Brookline teachers plan to strike on Tuesday, an illegal action under state law that comes as school officials have been accelerating the return of students to classrooms in recent weeks.
Union leaders said working conditions in the town’s nine schools have become increasingly unsafe with the addition of more students. While classrooms have seemingly been set up to promote six feet of physical distancing, students are often mingling too closely with one another, especially in hallways and other common areas, union leaders said.
Should Brookline teachers carry out their work stoppage they would become at least the third teacher union in Massachusetts to strike over pandemic safety precautions. (Andover and Sharon exercised work stoppages in September.)
The move follows months of negotiations between the Brookline Educators Union and school officials over coronavirus safety measures, a process that should have been settled before school started. Talks grew particularly tense last week after school officials indicated they wanted some flexibility on social distancing requirements. On Sunday night, about 750 union members overwhelmingly approved the strike.
“The Brookline School Committee is taking a dangerously cavalier attitude toward the health and safety of students, their families, the workers in our schools, and the community as a whole,” Jessica Wender-Shubow, the union’s president, said in a statement.
“We were shocked last week during bargaining when the committee said it would no longer agree to requiring six feet of social distancing in classrooms and other areas of our schools” Wender-Shubow said.
The impending strike immediately raised concerns with Brookline school officials, who disputed the union’s assertions over social distancing.
“It’s unfortunate there will be a strike,” said Suzanne Federspiel, the committee’s chair. “We have not reneged on six-foot distancing. That is in effect now and will continue in the future. There seems to be some confusion over that.”
The School Committee held an emergency meeting Monday morning and approved a motion to file a complaint with the state department of labor relations to investigate the matter.
Striking on Tuesday will not cause any disruption to student learning. Students have the day off because of the election, while teachers and other staffers are supposed to report to work for professional development. It’s unclear what would happen if the strike continues beyond Tuesday, said interim Superintendent James Marini.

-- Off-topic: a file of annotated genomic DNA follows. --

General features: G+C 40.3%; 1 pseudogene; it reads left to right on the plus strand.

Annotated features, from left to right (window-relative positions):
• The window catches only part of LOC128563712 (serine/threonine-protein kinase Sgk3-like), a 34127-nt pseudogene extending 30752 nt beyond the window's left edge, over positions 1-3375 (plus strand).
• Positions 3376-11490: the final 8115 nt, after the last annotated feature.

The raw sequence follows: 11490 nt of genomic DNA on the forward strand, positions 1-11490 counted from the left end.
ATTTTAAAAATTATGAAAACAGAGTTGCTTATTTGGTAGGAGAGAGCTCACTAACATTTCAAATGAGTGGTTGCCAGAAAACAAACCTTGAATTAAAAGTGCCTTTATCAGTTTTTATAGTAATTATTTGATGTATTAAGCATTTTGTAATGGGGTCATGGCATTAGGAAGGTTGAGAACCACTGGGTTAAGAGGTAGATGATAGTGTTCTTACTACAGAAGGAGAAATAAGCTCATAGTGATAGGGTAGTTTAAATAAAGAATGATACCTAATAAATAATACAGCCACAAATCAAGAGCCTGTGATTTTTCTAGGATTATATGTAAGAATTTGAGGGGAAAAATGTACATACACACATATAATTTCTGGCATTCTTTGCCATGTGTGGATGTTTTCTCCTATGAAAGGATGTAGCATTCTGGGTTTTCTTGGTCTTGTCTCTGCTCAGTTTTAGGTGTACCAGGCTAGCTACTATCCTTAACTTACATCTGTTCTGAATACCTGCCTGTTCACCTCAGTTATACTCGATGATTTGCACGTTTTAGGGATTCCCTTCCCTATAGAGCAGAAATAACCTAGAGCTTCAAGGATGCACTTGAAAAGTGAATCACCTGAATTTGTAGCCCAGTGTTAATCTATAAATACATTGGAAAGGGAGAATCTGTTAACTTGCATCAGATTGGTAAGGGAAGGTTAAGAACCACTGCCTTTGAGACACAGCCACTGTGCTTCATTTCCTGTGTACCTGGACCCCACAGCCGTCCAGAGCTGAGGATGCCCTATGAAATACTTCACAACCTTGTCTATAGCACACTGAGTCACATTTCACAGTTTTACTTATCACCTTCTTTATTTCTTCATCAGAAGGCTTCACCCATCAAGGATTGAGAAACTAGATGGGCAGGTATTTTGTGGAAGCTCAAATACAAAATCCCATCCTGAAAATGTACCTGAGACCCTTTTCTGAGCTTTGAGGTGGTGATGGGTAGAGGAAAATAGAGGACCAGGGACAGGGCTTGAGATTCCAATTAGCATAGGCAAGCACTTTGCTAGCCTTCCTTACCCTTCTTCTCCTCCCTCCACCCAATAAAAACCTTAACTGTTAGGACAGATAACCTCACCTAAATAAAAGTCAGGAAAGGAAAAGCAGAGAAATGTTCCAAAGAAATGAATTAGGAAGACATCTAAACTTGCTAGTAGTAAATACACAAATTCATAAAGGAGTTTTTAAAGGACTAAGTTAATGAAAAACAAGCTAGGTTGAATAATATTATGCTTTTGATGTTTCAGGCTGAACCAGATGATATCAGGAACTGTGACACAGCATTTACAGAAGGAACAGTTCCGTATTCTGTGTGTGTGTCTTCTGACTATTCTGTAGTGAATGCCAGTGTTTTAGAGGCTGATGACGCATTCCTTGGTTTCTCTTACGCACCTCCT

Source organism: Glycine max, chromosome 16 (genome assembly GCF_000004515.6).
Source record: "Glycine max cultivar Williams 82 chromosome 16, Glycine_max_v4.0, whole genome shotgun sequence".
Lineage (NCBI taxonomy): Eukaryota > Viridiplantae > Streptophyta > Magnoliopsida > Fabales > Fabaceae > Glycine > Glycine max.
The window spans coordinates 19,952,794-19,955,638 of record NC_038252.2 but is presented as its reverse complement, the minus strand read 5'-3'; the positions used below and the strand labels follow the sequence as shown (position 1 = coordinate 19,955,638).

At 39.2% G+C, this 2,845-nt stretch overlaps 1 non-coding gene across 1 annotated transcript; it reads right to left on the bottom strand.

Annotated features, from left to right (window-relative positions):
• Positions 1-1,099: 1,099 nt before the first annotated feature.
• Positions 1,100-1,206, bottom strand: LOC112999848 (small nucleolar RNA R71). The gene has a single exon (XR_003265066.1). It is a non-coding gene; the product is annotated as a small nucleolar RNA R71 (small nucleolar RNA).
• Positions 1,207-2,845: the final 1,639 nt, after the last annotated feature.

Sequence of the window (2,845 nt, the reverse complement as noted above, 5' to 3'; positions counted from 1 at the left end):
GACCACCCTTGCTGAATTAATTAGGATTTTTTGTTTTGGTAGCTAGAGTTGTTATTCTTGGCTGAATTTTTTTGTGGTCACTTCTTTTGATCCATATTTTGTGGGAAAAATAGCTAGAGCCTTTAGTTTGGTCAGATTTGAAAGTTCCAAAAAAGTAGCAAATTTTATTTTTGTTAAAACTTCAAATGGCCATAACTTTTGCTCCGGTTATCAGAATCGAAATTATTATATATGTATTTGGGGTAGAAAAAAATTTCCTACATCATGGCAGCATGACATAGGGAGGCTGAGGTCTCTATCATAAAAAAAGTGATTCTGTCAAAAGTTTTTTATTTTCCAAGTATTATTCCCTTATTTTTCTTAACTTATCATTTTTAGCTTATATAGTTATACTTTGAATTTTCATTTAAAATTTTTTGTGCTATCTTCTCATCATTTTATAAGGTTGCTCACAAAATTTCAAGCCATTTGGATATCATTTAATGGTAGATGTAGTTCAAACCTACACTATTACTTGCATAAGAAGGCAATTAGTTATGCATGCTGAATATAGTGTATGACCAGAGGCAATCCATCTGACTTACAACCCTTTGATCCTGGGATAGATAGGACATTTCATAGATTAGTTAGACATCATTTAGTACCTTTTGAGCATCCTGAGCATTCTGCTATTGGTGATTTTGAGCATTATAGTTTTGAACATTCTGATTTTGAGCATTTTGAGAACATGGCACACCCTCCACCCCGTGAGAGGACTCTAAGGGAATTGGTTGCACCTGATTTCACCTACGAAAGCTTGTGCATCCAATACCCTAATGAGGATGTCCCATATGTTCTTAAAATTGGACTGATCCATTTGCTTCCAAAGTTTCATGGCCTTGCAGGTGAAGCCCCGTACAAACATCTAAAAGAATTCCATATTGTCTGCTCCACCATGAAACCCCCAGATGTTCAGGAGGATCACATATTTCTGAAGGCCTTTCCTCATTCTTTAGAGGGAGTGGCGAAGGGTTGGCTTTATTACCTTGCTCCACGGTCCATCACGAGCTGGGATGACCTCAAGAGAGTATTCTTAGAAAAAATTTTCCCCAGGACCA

Wender-Shubow would not say in an interivew if the strike would last beyond Tuesday, but stressed that she hoped that both sides could quickly reach agreement.
“We think the majority of parents of Brookline will thank educators for looking out for health of their kids,” she said.
In a letter to parents, obtained by The Boston Globe, however, the union stressed it would be a one-day only strike and that they specifically chose Tuesday because it was a scheduled day off for students and a professional development day for teachers.
Parents expressed frustration about teachers striking.
“It’s shocking and disappointing that they think it’s an appropriate measure to take,” said Acacia Landfield, the mother of twin first-graders in Brookline and a founder of Open Our Schools Massachusetts. “There are a lot of parents who are disappointed that kids are being held hostage for politics.”
The board for the Brookline Parents Organization released a statement voicing confidence in the ability of Brookline schools to maintain six feet of social distancing.
“While parents are choosing the educational model that best fits their family’s needs, we believe that so long as Massachusetts, following current scientific research on the virus, deems it safe, the district must provide an in-person learning option,” the organization said in a statement.
Brookline is a low-risk community for coronvirus transmissions, recording about 2 cases per 100,000 residents, according to state data. Overall, Brookline has tallied more than 550 COVID-19 cases since the pandemic began, according to the town.
The town has taken a cautious approach in reopening schools, phasing in the return of students to classrooms. Preschool and kindergarten students have been attending school in person since the start of the academic year, while grades 1-9 returned at the end of last month in two waves. The remaining high school students are slated to return next week.
To keep the number of students down in the schools to maintain social distancing, Brookline has split its 7,000 students into two groups. One group reports to classrooms on Mondays and Tuesdays and the other on Thursdays and Fridays. On days when students are not in classrooms, they learn remotely.
Danna Perry, a board member Brookline Parents Organization and Brookline SpEd Partners Action Committee, said she thinks the action reflects years of strained relationships between the union and school officials. She said she hopes the action doesn’t extend beyond Tuesday. Her son relies on the school system for special education services.
“When I sent him back to school it was one of the happiest days he had and I’m terrified it will have an impact on him” if classrooms close again, she said. “We pulled [our daughter] out of Brookline schools because she couldn’t bear the thought of another remote school year. I don’t have that luxury with my son.”